Reflect for a moment on how different this is from the current mess of interventions. Now Amber Rudd’s responsibilities are radically simplified. All she and DECC have to do is set the security margin and leave it to the Climate Change Committee (CCC) to determine the carbon budgets, subject to Parliamentary approval. The SO does the rest. In practice, there would need to be quite a lot of engagement with the SO, but this is a world away from the detailed analysis, modelling and time involved in trying to pick winners.


The 2-stage auction would be terrible news for the lobbyists like Renewables UK. It would no longer be able to lobby for each technology its members would like to have subsidised. The specific carbon “pork-barrels” would have gone. It would no longer be able to try to persuade ministers as to the desired subsidies. There would be little room for the sort of PR about each new wind farm generating enough electricity for so many thousand homes – now they would have to bid firm power and thus add the rider “when the wind blows”.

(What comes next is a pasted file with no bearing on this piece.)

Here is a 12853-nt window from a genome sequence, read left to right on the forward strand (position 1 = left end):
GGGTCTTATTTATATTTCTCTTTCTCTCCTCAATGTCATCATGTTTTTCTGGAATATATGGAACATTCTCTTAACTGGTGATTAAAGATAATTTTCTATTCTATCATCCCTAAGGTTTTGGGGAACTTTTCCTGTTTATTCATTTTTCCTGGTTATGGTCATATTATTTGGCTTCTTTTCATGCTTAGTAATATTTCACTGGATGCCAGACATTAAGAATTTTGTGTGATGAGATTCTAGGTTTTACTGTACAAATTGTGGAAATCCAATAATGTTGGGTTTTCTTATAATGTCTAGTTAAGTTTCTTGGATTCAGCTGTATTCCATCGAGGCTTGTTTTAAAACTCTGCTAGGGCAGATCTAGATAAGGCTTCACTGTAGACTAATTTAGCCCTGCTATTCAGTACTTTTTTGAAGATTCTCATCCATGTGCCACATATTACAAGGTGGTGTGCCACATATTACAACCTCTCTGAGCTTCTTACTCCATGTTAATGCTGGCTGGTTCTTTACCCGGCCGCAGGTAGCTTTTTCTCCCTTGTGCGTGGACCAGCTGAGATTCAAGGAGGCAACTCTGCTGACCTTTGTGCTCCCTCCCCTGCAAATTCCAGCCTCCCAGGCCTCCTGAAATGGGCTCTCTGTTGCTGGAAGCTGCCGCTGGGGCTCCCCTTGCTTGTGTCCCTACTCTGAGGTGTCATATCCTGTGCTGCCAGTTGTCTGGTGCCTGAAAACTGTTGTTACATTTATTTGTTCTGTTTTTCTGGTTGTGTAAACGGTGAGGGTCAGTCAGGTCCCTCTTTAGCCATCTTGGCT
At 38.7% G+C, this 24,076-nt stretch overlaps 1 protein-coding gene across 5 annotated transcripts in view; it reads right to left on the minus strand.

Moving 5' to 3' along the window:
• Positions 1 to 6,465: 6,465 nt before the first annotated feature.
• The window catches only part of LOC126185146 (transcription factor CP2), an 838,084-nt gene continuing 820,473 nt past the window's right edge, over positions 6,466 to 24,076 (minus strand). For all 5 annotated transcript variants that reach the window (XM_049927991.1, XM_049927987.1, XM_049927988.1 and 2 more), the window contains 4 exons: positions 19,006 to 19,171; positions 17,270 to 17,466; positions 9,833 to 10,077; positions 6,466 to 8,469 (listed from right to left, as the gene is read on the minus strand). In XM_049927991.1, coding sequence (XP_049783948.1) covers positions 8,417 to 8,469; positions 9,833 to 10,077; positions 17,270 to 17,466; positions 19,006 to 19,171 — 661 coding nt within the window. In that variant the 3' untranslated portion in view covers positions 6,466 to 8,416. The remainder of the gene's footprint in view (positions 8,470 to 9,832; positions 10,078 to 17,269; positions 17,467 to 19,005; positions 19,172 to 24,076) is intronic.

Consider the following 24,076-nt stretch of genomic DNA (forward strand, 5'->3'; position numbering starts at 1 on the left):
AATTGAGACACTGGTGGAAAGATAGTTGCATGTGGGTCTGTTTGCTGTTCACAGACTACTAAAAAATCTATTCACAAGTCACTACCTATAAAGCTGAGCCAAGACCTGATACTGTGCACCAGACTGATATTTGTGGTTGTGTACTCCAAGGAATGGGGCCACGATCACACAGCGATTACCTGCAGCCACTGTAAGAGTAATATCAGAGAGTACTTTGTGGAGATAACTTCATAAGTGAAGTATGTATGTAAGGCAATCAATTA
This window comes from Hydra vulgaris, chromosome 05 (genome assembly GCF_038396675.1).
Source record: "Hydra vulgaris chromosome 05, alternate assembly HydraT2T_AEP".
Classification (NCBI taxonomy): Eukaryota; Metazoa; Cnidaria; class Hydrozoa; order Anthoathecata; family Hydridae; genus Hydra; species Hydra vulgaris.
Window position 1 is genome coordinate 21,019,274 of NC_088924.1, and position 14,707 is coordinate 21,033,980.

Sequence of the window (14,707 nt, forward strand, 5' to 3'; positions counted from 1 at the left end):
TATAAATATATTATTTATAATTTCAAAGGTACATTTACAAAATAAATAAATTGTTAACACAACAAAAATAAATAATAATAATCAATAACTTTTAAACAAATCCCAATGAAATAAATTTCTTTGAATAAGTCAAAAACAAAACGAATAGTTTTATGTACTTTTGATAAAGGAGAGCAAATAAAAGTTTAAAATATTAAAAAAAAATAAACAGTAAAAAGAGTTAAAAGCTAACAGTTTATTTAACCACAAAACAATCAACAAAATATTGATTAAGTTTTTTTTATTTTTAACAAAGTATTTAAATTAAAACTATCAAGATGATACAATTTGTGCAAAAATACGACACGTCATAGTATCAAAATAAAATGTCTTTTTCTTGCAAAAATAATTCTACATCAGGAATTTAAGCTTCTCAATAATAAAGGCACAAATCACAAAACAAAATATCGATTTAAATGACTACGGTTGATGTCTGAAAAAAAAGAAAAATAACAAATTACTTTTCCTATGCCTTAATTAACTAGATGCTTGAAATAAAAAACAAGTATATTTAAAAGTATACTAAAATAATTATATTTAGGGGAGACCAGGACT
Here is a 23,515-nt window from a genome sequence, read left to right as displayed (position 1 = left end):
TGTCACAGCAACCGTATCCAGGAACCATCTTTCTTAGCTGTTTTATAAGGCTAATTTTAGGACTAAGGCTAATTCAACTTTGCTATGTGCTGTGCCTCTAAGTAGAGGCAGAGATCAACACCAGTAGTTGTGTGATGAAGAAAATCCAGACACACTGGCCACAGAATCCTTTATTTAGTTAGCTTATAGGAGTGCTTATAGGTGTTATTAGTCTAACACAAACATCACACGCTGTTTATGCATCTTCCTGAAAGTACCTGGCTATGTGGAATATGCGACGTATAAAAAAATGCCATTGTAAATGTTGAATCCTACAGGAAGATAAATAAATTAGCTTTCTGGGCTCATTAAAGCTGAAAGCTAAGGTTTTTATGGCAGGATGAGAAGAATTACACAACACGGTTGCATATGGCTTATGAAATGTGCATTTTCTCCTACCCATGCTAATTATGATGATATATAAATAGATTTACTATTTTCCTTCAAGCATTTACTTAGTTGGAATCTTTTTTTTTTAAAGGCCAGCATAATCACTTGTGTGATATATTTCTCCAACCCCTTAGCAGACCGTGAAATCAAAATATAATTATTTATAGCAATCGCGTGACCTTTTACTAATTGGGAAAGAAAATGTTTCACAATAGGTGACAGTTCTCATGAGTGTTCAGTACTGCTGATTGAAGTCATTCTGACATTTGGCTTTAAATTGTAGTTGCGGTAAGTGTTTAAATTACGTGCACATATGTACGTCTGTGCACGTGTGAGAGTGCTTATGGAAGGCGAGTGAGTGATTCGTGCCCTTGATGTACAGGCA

Markets and competition have a habit of revealing the true costs – and not those the PR merchants would have us believe.





The final bit is the R&D – the bit that really could make a difference. Unlike broader energy and climate policy design, this is very difficult to get right. Most R&D projects fail – that is why they are R&D. There are a small number of winners, and because it is R&D it is very hard to predict which will work. General tax credits and economy-wide incentives are very much scatter gun approaches, and in any event they do not address public research.


An R&D policy needs to concentrate resources without trying to prejudge the winners. In The Carbon Crunch, the case is made for focussing on a small number of areas, and then using the research councils and other mainstream mechanisms for awarding research monies.